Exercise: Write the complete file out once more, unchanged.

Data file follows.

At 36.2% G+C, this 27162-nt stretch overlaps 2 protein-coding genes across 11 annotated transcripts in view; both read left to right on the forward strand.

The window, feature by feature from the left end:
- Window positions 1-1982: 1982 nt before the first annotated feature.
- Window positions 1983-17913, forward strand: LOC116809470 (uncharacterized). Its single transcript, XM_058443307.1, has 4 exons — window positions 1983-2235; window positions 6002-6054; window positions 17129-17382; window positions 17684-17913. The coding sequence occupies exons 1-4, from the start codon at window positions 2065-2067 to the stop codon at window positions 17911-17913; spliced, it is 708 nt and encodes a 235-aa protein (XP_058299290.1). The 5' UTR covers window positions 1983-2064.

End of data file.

At 36.2% G+C, this 27162-nt stretch overlaps 2 protein-coding genes across 11 annotated transcripts in view; both read left to right on the forward strand.

The window, feature by feature from the left end:
- Window positions 1-1982: 1982 nt before the first annotated feature.
- Window positions 1983-17913, forward strand: LOC116809470 (uncharacterized). Its single transcript, XM_058443307.1, has 4 exons — window positions 1983-2235; window positions 6002-6054; window positions 17129-17382; window positions 17684-17913. The coding sequence occupies exons 1-4, from the start codon at window positions 2065-2067 to the stop codon at window positions 17911-17913; spliced, it is 708 nt and encodes a 235-aa protein (XP_058299290.1). The 5' UTR covers window positions 1983-2064.